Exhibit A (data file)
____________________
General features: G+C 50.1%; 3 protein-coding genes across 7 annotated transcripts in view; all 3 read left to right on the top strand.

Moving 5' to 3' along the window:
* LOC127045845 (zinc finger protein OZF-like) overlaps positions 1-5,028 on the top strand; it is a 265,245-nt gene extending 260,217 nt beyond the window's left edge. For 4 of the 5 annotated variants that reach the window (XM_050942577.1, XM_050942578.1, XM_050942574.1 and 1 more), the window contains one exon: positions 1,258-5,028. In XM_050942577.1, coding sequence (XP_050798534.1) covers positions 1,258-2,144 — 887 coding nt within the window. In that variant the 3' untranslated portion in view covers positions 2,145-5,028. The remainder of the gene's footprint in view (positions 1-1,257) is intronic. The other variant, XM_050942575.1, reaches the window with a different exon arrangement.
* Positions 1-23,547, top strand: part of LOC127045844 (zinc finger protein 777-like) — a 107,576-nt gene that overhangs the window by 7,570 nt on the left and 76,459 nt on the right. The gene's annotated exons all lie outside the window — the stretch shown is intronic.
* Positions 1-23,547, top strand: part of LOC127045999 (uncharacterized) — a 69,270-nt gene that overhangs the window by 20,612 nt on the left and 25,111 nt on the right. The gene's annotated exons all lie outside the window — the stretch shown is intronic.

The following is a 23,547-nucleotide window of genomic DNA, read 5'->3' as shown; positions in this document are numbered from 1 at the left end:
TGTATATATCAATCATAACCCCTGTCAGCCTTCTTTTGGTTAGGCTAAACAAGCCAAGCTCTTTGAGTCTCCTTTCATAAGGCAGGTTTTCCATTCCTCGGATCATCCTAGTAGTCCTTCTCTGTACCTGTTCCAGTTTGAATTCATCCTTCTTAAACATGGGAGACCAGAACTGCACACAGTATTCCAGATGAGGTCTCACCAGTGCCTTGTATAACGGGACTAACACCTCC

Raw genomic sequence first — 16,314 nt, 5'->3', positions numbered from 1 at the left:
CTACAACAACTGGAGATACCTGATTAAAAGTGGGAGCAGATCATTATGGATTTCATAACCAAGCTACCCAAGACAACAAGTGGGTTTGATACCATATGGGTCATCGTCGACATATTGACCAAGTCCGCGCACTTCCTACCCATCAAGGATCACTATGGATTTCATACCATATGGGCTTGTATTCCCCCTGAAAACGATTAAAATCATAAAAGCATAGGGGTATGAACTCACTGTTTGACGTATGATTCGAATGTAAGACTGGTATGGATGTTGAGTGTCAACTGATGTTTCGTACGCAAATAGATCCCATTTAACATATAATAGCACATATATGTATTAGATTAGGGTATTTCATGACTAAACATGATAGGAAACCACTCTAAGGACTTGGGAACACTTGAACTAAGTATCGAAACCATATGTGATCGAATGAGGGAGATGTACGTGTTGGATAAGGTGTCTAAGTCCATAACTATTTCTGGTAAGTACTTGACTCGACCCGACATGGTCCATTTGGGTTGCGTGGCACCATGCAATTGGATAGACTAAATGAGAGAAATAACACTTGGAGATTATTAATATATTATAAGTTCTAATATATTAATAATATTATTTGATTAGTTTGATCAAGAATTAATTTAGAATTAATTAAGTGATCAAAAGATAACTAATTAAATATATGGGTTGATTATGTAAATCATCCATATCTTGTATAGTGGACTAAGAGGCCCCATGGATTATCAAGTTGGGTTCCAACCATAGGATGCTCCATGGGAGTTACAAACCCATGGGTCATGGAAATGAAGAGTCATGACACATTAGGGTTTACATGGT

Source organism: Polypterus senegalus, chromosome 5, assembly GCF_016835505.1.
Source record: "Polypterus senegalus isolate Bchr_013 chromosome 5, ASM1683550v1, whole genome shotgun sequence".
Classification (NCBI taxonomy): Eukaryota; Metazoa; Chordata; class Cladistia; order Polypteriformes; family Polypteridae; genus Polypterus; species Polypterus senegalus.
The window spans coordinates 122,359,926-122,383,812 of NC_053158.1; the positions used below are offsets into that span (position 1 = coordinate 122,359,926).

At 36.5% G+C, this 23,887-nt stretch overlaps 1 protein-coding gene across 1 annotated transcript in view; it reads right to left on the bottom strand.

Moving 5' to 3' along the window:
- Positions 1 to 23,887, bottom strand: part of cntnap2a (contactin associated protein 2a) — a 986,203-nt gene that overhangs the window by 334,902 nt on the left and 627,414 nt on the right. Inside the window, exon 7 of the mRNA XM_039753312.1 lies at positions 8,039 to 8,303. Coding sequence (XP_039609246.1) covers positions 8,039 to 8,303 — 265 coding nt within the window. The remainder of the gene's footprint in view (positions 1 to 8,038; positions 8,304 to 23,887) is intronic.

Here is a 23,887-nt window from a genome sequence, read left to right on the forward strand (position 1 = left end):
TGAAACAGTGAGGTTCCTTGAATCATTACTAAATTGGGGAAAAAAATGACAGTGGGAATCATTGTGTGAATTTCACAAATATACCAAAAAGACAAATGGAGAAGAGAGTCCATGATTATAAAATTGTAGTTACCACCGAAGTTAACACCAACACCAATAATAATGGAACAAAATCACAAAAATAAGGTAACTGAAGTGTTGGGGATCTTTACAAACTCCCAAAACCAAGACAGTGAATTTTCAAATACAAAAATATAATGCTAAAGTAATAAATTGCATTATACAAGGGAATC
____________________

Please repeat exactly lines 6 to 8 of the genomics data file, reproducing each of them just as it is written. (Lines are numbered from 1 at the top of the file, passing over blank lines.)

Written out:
The following is a 23,547-nucleotide window of genomic DNA, read 5'->3' as shown; positions in this document are numbered from 1 at the left end:
TGTATATATCAATCATAACCCCTGTCAGCCTTCTTTTGGTTAGGCTAAACAAGCCAAGCTCTTTGAGTCTCCTTTCATAAGGCAGGTTTTCCATTCCTCGGATCATCCTAGTAGTCCTTCTCTGTACCTGTTCCAGTTTGAATTCATCCTTCTTAAACATGGGAGACCAGAACTGCACACAGTATTCCAGATGAGGTCTCACCAGTGCCTTGTATAACGGGACTAACACCTCC

Raw genomic sequence first — 16,314 nt, 5'->3', positions numbered from 1 at the left: